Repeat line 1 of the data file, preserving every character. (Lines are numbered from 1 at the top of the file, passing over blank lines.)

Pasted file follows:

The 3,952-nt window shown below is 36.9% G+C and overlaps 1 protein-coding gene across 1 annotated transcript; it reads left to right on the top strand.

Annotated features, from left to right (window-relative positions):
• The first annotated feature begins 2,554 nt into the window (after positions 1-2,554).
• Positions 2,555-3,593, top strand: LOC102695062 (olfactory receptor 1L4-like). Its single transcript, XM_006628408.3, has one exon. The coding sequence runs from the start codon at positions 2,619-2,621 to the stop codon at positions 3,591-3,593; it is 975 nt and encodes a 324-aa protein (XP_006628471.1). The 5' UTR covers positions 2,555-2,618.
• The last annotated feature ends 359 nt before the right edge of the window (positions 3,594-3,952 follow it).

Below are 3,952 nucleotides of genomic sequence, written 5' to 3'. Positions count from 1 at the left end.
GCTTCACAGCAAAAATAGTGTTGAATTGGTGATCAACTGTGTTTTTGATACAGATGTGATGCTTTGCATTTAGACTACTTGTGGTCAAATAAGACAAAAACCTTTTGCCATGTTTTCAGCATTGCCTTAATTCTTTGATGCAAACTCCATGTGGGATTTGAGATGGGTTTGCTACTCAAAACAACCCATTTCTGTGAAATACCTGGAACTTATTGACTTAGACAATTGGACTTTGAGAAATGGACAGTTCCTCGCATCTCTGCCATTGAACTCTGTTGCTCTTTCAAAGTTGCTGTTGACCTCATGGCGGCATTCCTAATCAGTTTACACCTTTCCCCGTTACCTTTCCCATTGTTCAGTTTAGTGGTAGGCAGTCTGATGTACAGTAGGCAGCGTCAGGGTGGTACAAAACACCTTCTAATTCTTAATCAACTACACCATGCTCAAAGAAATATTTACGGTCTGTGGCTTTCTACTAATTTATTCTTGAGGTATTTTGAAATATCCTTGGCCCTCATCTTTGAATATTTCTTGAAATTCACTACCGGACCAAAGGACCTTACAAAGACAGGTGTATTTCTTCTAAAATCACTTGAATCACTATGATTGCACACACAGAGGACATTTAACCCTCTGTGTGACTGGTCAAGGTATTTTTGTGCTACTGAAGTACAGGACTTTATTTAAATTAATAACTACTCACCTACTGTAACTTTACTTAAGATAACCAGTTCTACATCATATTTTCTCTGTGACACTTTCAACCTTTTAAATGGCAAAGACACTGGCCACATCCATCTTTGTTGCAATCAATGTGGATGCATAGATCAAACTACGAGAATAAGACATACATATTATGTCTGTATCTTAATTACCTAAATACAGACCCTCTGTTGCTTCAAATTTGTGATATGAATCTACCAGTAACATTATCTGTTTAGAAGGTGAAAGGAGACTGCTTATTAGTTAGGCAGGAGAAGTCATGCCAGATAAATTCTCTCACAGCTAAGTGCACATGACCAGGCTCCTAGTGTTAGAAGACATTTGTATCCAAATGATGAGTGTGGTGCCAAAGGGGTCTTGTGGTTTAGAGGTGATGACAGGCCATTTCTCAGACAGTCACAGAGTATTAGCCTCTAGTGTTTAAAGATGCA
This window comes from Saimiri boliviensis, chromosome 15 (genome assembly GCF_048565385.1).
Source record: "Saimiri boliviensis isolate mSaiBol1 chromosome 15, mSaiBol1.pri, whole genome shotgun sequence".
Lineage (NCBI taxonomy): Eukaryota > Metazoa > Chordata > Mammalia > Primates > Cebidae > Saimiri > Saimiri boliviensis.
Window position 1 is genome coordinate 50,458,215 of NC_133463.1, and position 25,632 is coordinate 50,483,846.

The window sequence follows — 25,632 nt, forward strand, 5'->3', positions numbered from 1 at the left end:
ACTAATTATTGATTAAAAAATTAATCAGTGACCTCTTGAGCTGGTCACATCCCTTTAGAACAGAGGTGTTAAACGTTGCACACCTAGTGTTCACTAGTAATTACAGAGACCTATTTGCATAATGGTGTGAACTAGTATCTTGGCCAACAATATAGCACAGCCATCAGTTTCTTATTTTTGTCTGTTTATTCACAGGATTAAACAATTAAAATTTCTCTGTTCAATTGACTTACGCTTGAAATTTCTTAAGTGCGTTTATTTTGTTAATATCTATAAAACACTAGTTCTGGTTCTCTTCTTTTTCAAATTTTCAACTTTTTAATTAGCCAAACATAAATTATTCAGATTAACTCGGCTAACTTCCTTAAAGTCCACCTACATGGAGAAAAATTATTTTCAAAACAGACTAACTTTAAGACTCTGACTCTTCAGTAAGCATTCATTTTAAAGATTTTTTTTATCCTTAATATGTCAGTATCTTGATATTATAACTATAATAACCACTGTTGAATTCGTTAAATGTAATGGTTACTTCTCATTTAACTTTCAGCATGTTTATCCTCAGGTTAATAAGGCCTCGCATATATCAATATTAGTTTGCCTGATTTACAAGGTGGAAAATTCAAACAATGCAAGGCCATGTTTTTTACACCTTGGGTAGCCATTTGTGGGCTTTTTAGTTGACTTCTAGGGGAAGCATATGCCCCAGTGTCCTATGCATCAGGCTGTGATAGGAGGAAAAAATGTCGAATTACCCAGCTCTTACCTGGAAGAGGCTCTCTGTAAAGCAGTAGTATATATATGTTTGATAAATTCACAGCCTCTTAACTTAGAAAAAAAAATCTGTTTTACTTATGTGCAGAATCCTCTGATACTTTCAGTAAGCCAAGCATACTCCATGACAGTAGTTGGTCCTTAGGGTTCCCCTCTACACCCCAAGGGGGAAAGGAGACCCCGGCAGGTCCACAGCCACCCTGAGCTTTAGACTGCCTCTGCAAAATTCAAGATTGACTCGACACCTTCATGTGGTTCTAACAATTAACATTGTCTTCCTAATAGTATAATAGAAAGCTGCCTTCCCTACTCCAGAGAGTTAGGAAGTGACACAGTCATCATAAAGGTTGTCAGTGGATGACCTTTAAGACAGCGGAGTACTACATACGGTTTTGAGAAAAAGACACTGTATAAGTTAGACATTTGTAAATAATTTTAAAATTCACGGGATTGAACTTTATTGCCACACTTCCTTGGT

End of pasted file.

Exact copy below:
The 3,952-nt window shown below is 36.9% G+C and overlaps 1 protein-coding gene across 1 annotated transcript; it reads left to right on the top strand.